As the anniversary of 9/11 comes and goes, I know that many emotions and thoughts swirl around America. I am reminded of the pain, suffering, anger and fear that I and other Americans experienced at that time.
As a clinician, a primary challenge is to not let hurt and other strong emotions that we may feel interfere with the therapeutic relationship. Not long after 9/11, I was sitting among my classmates in a group supervision meeting. Our supervisor challenged us to discuss the topic of death and its impact on us. The following statement stuck with me from that meeting: “Make sure your loss does not become your client’s loss and vice versa.” It serves as a reminder that we must meet the client where he or she IS rather than where we think he or she should be. Just because I may be affected profoundly by something, I must not presume that the client will share that feeling to the same degree or process it in the same way.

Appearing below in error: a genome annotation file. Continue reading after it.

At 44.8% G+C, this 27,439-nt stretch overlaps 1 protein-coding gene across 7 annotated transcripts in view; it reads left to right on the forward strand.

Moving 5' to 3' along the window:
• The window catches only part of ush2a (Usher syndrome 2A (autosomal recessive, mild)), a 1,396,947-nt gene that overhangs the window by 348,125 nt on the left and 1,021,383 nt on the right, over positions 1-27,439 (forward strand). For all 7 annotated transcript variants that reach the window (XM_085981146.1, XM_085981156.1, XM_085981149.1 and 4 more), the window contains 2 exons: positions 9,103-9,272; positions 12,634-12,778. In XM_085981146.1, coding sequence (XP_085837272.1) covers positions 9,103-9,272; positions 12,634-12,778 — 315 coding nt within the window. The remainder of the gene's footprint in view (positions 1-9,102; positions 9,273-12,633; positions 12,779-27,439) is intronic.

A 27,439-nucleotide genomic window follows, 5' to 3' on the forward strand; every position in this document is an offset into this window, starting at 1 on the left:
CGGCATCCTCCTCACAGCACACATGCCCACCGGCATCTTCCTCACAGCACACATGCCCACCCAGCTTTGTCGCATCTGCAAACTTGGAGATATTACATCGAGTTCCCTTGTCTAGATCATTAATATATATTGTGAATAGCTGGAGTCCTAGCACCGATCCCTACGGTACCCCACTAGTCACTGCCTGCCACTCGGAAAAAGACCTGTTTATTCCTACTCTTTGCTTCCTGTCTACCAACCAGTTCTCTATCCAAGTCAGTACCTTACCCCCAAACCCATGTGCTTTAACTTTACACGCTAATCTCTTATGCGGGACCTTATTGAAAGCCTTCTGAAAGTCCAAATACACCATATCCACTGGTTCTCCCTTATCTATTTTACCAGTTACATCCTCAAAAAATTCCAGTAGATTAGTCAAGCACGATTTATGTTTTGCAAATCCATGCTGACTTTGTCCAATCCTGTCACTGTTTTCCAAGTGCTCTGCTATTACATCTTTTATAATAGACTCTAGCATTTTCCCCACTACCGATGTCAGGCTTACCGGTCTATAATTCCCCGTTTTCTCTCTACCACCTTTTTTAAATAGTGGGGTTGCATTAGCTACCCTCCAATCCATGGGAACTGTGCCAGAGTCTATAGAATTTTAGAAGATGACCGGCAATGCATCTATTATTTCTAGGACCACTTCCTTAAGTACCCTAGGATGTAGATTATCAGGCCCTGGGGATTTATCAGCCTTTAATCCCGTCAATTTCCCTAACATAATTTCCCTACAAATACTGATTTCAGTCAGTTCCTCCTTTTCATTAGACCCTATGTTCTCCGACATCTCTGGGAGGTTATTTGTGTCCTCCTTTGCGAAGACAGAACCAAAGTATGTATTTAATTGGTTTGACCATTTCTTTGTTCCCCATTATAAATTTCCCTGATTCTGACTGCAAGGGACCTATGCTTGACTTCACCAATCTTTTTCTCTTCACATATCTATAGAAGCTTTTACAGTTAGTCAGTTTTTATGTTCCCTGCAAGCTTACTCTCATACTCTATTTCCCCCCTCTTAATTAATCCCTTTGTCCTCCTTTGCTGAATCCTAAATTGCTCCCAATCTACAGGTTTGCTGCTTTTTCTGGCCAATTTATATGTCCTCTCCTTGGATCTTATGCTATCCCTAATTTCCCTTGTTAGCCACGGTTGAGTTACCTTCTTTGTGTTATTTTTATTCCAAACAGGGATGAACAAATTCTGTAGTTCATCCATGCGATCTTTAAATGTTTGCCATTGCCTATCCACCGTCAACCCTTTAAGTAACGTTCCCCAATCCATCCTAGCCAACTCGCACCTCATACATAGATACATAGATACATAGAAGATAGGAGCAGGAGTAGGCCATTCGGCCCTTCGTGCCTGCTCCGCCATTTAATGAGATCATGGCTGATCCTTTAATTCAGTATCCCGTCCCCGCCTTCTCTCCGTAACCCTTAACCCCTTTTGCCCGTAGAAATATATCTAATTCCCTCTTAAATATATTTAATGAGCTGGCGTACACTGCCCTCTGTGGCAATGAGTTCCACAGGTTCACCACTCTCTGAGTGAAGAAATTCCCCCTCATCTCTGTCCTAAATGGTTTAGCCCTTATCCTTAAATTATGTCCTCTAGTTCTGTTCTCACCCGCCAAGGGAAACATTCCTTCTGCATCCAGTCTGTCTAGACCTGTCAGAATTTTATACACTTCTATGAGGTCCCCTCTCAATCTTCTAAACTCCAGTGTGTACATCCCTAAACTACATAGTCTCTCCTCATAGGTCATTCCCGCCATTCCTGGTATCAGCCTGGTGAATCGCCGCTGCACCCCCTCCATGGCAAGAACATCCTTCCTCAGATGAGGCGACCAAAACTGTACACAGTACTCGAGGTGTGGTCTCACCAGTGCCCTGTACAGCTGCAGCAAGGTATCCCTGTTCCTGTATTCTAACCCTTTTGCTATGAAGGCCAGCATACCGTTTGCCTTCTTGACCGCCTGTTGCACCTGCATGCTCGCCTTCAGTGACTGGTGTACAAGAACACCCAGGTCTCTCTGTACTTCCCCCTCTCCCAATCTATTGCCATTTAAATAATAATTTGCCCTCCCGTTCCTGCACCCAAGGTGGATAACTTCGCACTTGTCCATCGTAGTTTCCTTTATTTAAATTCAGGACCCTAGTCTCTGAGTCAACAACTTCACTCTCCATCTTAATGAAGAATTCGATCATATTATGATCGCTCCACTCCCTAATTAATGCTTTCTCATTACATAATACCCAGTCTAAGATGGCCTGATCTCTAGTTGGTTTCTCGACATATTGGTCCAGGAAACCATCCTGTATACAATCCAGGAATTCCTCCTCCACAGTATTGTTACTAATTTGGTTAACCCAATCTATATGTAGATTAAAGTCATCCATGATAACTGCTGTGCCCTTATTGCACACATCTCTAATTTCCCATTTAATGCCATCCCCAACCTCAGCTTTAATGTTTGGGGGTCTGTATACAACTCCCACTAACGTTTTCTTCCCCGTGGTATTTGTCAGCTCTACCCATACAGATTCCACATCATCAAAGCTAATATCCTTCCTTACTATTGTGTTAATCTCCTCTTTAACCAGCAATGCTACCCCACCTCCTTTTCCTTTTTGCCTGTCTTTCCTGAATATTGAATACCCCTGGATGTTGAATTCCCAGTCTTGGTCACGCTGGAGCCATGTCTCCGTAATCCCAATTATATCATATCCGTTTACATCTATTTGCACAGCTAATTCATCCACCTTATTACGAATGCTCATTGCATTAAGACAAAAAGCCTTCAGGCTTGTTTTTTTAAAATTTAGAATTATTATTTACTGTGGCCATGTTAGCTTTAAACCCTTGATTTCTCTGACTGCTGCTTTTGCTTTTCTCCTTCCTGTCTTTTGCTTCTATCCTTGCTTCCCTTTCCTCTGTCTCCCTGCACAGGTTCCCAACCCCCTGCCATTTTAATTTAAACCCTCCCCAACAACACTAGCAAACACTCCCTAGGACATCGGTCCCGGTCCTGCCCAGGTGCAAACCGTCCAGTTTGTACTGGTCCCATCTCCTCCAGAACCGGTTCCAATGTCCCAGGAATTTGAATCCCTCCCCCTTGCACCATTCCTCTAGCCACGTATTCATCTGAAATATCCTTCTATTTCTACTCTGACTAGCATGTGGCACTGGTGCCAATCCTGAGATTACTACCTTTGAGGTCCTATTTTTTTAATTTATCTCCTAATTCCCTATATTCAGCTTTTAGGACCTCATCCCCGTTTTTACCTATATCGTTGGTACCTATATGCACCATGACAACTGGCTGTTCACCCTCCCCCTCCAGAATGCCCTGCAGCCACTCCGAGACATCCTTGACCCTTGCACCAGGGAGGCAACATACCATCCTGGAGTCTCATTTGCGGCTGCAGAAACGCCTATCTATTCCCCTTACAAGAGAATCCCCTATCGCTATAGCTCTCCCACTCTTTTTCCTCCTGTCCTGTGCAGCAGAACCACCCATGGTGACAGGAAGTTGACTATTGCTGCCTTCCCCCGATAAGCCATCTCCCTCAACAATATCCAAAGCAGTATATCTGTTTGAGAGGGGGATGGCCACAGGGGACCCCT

When we have discussions with a client about subjects that may be particularly sensitive to us on a personal level we must remember that, as counselors, it is not about us, it is about the client.
The impact of 9/11 reminds me of how important it is to have awareness of exactly HOW and WHY life-changing situations affect us. We all have issues and experiences that affect us deeply and may creep into our interactions with our clients. However, as clinicians, we must try to maintain a sense of objectivity in the counseling relationship. We must distinguish our “stuff” from that of our clients.
Individual or group supervision can provide an opportunity to engage in the necessary practice of learning to recognize how our own feelings, reactions and thoughts may affect our behavior toward clients. Supervision can offer a forum in which to strategize how we minimize such counter-transference. Through supervision, we can examine what could be causing us to be ineffective or non-objective with clients in these situations.
Grace Hipona is a counselor in the state of Virginia. She currently serves as a Mental Health Therapist for a clinic, a counselor for a private practice and is a doctoral candidate. She operates from a strength-based perspective.